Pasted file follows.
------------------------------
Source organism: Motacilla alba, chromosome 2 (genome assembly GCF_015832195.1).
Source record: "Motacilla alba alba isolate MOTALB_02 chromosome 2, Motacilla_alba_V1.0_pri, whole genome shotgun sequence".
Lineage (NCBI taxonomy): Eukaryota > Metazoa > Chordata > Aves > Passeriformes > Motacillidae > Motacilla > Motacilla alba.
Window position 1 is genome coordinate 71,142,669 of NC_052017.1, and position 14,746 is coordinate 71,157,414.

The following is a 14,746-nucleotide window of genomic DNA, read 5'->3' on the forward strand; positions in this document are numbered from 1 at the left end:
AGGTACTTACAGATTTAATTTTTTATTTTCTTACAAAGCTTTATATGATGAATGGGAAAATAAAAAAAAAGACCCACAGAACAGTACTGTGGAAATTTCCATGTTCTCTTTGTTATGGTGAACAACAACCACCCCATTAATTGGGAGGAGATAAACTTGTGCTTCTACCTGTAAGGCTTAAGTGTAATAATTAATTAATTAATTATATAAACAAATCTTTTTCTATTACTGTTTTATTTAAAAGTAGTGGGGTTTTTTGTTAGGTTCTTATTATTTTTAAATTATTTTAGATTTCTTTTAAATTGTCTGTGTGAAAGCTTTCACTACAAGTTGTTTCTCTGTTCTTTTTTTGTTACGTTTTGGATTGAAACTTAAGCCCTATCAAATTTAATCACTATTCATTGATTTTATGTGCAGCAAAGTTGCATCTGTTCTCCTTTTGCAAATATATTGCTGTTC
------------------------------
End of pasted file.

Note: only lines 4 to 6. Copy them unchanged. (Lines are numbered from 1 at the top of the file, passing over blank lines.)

Window position 1 is genome coordinate 71,142,669 of NC_052017.1, and position 14,746 is coordinate 71,157,414.

The following is a 14,746-nucleotide window of genomic DNA, read 5'->3' on the forward strand; positions in this document are numbered from 1 at the left end:
AGGTACTTACAGATTTAATTTTTTATTTTCTTACAAAGCTTTATATGATGAATGGGAAAATAAAAAAAAAGACCCACAGAACAGTACTGTGGAAATTTCCATGTTCTCTTTGTTATGGTGAACAACAACCACCCCATTAATTGGGAGGAGATAAACTTGTGCTTCTACCTGTAAGGCTTAAGTGTAATAATTAATTAATTAATTATATAAACAAATCTTTTTCTATTACTGTTTTATTTAAAAGTAGTGGGGTTTTTTGTTAGGTTCTTATTATTTTTAAATTATTTTAGATTTCTTTTAAATTGTCTGTGTGAAAGCTTTCACTACAAGTTGTTTCTCTGTTCTTTTTTTGTTACGTTTTGGATTGAAACTTAAGCCCTATCAAATTTAATCACTATTCATTGATTTTATGTGCAGCAAAGTTGCATCTGTTCTCCTTTTGCAAATATATTGCTGTTC